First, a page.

1-3. Classification of Motors

Quite a few types of motor are currently being used. Therefore, they need to be appropriately classified so that you can determine which motor should be selected for what purpose, organize your ideas to explain about motors to other people, or share motor terms. The following four methods of classifying motors can be used:

  • <1> Classification by the principle of conversion (electromagnetic motor, electrostatic motor, or ultrasonic motor)
  • <2> Classification by power supply (DC power supply, single-phase AC power supply, or three-phase AC power supply)
  • <3> Classification by rotation mode (element that determines the rotating speed or reverse rotation)
  • <4> Classification by structure (combination of rotatory and static members)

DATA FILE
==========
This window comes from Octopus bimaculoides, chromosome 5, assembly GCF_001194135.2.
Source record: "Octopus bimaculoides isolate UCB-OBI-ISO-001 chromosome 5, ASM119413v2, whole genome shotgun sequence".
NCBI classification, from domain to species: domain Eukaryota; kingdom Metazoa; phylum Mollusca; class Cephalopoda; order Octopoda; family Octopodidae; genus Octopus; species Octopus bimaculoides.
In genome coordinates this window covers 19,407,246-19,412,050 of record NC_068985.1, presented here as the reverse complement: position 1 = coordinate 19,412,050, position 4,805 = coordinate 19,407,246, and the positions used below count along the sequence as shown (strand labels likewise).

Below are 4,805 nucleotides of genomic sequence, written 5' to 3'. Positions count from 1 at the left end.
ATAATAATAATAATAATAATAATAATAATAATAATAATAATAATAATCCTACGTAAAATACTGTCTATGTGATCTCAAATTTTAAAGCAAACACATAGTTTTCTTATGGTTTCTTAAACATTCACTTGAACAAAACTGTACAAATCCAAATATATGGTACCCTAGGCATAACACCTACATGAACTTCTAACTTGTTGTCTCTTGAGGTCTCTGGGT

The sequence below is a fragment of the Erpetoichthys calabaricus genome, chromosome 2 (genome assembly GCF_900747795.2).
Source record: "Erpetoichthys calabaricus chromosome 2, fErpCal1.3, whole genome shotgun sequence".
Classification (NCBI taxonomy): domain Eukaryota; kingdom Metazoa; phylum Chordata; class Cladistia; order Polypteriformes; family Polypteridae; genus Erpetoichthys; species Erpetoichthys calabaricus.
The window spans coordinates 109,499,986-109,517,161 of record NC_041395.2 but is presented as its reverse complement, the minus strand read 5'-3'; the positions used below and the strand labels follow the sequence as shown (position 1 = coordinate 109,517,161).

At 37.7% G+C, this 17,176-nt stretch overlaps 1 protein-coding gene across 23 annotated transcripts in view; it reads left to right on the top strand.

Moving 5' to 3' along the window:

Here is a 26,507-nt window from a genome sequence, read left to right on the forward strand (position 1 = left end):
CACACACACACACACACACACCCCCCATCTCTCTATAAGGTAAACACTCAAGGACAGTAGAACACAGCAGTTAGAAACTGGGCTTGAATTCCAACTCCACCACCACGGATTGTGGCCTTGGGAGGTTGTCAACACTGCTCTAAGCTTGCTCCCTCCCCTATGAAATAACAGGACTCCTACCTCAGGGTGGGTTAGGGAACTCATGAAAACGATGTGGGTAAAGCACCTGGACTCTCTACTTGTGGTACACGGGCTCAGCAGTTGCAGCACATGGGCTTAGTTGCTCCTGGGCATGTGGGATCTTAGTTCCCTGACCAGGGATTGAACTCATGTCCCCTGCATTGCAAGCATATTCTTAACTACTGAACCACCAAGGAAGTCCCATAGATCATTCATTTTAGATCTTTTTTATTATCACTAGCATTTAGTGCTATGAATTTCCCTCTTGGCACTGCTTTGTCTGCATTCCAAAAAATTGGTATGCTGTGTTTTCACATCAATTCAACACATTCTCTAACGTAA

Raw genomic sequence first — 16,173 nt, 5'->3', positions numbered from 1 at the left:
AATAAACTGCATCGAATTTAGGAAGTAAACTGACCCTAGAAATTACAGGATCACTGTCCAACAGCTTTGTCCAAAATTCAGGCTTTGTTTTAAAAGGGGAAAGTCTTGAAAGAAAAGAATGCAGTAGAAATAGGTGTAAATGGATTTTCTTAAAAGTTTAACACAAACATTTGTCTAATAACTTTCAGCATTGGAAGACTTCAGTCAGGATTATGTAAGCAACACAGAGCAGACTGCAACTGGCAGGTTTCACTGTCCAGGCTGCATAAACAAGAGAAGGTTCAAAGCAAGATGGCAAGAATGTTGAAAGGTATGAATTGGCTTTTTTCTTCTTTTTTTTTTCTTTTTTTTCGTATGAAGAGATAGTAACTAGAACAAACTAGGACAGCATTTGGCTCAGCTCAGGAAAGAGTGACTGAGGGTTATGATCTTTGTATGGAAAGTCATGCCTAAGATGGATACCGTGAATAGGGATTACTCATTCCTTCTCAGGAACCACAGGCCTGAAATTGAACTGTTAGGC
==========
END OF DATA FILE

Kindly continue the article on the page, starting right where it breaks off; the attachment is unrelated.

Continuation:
The appropriate classification method depends on concepts different people have about motors. The above classification methods are based on the manufacturer's viewpoint and do not necessarily reflect usability or ease of understanding for users.

Therefore, for ease of understanding, we recently classified motors in this book by referring to the above-mentioned classifications (Fig. 1.3 DC motors). We will describe the characteristics of various motors according to this new classification.

Numbers enclosed in [ ], ( ), or <> in the figure refer to the paragraph numbers used in the explanations given later in this book.

If you are confused by the following introductions to various motors due to the many different types available, it is recommended that you return to Fig. 1.3 on the "DC motors" page to confirm how the motor is classified. Or, you may skip this part and proceed to Chapter 2, and then read this part after reading all other parts of this book.

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